2. Have you always considered yourself to be a writer, or was there a time in your life when you decided that is what you were?
I’ve always considered myself a writer, but there were a few events in my younger years that underscored my conviction. The first writing award I ever won was in fourth grade, when I took second place in a school poetry competition–which is funny, because I’ve never considered myself a poet. As the years went on, I started getting a lot of compliments from my parents and my teachers for my writing. I also found that I enjoyed essay assignments at school better than others, which served me well all the way through university. I wrote a lot of fiction during those years, but not for publication.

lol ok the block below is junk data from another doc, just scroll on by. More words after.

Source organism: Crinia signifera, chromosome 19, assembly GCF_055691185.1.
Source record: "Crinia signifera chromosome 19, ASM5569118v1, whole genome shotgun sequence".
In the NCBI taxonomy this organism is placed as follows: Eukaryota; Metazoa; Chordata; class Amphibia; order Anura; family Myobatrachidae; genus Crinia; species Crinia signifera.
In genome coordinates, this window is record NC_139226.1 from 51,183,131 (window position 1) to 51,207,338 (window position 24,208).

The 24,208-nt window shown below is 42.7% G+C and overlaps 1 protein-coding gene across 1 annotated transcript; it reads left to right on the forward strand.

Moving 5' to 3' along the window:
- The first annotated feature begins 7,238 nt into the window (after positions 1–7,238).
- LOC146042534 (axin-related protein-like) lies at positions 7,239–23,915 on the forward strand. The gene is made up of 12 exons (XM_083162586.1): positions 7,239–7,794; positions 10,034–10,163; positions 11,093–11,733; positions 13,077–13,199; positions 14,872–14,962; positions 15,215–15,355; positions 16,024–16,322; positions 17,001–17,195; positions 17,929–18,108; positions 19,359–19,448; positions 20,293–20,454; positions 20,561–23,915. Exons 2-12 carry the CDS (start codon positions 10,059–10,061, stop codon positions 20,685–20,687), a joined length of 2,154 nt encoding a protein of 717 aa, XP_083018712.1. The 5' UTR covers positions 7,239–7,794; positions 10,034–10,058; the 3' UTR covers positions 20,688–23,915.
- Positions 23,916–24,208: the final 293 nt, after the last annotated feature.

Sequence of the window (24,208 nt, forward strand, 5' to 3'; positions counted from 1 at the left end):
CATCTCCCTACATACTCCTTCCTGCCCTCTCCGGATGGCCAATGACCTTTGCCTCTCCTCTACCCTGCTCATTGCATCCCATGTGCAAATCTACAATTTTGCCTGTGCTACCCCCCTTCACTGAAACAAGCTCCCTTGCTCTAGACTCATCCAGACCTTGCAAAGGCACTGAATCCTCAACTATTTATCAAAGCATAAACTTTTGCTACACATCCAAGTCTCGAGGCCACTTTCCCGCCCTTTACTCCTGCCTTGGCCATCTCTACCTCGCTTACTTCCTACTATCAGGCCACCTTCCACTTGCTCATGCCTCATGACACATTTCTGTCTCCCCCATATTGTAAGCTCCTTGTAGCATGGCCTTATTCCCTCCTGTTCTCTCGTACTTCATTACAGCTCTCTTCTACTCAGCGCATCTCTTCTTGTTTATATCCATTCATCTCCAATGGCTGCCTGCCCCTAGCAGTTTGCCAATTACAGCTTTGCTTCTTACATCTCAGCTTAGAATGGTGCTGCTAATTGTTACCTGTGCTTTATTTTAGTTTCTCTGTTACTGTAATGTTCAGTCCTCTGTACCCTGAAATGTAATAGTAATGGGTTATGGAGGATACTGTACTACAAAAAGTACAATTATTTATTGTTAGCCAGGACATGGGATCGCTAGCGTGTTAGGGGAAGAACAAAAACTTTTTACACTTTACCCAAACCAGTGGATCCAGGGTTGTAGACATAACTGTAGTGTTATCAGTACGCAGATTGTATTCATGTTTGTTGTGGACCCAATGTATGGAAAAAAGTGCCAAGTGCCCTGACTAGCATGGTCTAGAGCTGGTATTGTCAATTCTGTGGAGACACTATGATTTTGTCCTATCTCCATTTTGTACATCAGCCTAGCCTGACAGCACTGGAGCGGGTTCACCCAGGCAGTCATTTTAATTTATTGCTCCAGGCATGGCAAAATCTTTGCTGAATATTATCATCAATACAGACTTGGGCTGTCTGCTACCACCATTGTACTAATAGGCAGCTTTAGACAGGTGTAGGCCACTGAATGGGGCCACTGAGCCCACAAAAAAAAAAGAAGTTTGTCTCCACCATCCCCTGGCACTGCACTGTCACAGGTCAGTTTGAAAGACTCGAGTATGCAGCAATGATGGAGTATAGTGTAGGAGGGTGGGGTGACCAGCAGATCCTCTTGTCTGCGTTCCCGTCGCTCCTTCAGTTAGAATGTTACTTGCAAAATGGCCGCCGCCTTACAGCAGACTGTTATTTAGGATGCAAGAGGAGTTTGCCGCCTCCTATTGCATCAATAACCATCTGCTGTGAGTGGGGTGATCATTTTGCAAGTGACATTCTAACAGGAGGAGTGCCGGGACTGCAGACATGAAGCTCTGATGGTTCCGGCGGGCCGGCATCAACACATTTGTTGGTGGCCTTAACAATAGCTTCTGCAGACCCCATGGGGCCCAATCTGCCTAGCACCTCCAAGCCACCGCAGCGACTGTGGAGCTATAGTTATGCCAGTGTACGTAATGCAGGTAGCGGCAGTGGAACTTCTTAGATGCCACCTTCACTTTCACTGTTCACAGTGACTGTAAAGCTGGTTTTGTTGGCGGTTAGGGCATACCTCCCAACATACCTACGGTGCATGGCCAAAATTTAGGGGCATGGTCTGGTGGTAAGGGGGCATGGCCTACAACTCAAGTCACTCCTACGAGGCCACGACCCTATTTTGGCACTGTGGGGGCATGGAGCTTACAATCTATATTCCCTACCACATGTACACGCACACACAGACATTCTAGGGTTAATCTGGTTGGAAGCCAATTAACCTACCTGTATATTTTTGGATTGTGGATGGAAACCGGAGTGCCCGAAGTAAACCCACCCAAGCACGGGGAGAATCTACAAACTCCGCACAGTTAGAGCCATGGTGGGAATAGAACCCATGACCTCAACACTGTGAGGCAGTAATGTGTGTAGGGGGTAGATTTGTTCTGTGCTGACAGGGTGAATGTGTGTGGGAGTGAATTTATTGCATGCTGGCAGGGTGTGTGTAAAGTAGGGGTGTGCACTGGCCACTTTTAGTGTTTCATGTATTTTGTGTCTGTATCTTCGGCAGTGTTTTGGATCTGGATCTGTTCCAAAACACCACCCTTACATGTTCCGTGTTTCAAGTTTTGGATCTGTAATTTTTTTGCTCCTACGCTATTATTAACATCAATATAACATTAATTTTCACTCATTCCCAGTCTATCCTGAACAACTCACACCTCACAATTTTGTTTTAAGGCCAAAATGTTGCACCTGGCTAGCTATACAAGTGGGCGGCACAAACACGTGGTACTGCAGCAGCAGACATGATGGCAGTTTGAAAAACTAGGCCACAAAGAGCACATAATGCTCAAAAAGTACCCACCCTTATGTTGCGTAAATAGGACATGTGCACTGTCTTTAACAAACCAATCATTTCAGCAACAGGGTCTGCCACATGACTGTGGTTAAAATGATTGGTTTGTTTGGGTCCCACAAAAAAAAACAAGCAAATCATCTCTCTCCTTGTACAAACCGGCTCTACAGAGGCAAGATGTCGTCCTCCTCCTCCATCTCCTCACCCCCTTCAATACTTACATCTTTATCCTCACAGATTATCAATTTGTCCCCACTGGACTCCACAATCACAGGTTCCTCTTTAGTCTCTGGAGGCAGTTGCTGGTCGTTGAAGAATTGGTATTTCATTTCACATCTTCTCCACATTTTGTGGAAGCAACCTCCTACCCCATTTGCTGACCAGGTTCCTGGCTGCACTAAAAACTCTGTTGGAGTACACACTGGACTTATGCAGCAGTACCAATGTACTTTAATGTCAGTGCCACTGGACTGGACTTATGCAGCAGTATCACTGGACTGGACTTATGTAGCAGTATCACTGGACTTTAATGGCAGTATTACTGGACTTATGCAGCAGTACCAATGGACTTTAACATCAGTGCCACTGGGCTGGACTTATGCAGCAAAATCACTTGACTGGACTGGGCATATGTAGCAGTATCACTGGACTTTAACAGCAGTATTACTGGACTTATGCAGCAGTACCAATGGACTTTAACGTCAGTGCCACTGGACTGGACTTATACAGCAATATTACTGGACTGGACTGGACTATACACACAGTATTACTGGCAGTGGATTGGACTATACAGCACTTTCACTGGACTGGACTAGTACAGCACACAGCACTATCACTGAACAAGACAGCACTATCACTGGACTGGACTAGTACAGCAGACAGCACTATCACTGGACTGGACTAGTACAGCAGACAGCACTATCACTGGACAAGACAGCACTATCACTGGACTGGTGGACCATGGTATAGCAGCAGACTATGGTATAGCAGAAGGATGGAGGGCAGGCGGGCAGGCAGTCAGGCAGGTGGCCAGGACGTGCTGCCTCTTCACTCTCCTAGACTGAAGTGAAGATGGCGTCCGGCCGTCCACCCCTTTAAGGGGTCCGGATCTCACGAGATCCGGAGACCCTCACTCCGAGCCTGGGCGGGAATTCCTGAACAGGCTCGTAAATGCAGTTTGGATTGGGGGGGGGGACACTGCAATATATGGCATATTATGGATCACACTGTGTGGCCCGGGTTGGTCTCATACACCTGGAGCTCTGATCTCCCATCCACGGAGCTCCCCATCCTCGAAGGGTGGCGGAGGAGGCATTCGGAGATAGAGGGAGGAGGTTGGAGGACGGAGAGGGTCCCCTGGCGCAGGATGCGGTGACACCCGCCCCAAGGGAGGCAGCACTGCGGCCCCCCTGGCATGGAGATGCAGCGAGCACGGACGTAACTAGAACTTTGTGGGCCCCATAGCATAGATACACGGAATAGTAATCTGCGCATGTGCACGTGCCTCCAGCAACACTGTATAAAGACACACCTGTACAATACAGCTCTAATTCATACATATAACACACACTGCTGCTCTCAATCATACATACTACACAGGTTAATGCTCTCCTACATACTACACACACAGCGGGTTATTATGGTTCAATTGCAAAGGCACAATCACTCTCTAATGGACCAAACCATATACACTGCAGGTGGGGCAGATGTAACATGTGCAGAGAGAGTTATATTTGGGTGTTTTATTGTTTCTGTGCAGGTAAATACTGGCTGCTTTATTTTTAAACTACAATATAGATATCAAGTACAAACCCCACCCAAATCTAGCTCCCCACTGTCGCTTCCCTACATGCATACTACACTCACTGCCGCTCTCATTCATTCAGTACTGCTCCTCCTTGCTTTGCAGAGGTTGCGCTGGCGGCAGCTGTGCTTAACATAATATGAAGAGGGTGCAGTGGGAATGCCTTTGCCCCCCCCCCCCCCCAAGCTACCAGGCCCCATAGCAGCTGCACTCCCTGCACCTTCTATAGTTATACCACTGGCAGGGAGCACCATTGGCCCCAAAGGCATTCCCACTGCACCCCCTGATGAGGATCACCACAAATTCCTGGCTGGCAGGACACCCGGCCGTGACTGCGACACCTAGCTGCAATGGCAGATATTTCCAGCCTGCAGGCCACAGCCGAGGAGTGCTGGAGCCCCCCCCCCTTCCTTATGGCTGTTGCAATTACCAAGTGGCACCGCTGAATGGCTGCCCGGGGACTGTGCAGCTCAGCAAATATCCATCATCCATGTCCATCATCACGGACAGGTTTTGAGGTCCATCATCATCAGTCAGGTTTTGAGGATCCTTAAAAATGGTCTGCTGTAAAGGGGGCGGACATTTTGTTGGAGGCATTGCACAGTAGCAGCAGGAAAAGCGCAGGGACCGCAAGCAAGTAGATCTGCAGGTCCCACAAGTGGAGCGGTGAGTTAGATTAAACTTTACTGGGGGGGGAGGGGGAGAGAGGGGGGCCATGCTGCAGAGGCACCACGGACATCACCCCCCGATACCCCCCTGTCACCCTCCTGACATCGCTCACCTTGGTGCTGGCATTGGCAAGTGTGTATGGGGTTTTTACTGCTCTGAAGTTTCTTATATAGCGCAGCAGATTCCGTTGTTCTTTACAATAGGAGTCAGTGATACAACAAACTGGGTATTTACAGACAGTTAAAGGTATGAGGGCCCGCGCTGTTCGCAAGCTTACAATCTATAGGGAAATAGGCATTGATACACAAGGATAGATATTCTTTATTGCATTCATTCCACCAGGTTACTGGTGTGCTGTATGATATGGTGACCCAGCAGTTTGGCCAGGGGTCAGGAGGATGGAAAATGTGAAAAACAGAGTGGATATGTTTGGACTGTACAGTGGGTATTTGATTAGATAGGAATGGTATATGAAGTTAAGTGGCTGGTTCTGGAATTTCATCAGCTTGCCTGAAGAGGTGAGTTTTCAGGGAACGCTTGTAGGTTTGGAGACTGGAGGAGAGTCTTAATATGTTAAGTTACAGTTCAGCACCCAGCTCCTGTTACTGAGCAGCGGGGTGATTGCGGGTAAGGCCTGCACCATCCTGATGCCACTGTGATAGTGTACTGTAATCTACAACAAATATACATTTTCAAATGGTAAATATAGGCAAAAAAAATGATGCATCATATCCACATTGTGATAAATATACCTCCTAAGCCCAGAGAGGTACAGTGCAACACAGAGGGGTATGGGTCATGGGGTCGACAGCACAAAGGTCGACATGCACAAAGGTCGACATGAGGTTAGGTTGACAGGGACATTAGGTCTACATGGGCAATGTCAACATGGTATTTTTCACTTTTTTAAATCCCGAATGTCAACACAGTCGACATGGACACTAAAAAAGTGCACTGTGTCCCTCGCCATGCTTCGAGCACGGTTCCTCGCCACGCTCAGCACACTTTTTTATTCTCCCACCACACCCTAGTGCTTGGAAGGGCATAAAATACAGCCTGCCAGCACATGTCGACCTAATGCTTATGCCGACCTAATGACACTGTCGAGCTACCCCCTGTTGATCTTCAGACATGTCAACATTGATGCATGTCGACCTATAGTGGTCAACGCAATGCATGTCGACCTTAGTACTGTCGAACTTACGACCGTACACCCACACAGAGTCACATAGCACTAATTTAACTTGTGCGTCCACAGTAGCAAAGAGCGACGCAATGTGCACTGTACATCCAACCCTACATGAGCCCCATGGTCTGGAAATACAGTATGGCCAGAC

One of the other highlights was my exposure to C.S. Lewis. I read his Narnia books and his Space Trilogy around age 11, and they sparked my imagination. I remember thinking, especially regarding Out of the Silent Planet and Perelandra, “This is what I want to write!”
Finally, when I was in high school, I mentioned my desire to write as a career to an academic counselor, who promptly told me, “Well, must be you want to starve, then.” I was deeply angered by that statement. You don’t go around quashing someone’s dream. So I was all the more determined to write, both as vocation and avocation.
3. What is your earliest Star Trek related memory?
Watching “The Corbomite Maneuver” during the first season of The Original Series. I was about five years old, and when Balok’s alter ego appeared, along with that frightening voice by the late Ted Cassidy, I did a “Doctor Who” move and dove behind the couch. I didn’t watch Star Trek again until 1970, when it went into syndication. Not only did I fall in love with the show, but I finally learned that Balok was a little wuss and I could’ve taken him easily!